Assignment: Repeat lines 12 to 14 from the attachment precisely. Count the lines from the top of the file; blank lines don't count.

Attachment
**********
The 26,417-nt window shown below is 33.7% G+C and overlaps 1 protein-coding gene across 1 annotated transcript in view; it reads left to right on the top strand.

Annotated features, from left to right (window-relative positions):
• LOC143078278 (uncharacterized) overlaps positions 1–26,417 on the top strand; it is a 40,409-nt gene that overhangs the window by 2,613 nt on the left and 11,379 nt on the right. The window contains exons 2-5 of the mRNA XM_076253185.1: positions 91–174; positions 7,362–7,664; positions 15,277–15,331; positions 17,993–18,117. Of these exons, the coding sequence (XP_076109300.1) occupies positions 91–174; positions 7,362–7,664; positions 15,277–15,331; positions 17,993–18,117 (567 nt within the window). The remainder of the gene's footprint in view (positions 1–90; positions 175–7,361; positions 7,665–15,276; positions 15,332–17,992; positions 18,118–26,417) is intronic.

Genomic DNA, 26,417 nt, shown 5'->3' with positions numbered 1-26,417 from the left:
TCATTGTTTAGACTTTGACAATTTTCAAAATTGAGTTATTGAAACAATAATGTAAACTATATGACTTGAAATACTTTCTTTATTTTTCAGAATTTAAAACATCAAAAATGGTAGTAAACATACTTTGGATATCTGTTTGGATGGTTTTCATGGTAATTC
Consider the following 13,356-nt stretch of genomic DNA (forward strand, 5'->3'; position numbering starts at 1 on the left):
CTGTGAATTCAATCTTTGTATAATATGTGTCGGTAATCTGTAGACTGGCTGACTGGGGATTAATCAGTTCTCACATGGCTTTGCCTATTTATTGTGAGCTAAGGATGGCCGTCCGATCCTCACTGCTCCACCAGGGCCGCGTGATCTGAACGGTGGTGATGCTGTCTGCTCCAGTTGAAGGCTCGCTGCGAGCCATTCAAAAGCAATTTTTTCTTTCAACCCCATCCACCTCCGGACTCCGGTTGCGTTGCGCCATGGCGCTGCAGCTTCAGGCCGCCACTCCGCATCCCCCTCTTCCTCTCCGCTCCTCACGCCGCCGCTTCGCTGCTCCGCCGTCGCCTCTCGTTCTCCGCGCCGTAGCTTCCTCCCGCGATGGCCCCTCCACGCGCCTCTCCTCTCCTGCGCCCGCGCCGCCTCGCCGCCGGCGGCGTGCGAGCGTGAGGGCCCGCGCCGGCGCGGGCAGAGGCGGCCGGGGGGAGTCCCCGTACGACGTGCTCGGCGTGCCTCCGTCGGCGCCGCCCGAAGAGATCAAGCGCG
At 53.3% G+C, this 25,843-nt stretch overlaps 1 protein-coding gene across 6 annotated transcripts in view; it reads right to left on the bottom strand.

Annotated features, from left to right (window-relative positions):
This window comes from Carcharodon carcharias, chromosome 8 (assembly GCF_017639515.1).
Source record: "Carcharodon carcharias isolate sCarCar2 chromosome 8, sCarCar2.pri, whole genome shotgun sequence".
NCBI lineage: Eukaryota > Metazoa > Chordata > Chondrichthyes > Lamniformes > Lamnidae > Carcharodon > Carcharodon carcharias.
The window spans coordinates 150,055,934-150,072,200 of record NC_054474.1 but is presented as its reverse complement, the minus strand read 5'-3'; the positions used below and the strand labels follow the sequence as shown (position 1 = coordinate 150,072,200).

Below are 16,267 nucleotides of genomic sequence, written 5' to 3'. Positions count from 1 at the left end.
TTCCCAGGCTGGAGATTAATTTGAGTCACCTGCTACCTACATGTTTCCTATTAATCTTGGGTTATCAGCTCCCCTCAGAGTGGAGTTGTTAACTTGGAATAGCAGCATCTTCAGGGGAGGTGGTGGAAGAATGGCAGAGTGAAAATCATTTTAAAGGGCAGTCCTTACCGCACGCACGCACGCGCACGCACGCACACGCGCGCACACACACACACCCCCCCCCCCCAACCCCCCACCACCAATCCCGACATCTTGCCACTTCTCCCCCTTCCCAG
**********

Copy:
NCBI lineage: Eukaryota > Metazoa > Chordata > Chondrichthyes > Lamniformes > Lamnidae > Carcharodon > Carcharodon carcharias.
The window spans coordinates 150,055,934-150,072,200 of record NC_054474.1 but is presented as its reverse complement, the minus strand read 5'-3'; the positions used below and the strand labels follow the sequence as shown (position 1 = coordinate 150,072,200).

Below are 16,267 nucleotides of genomic sequence, written 5' to 3'. Positions count from 1 at the left end.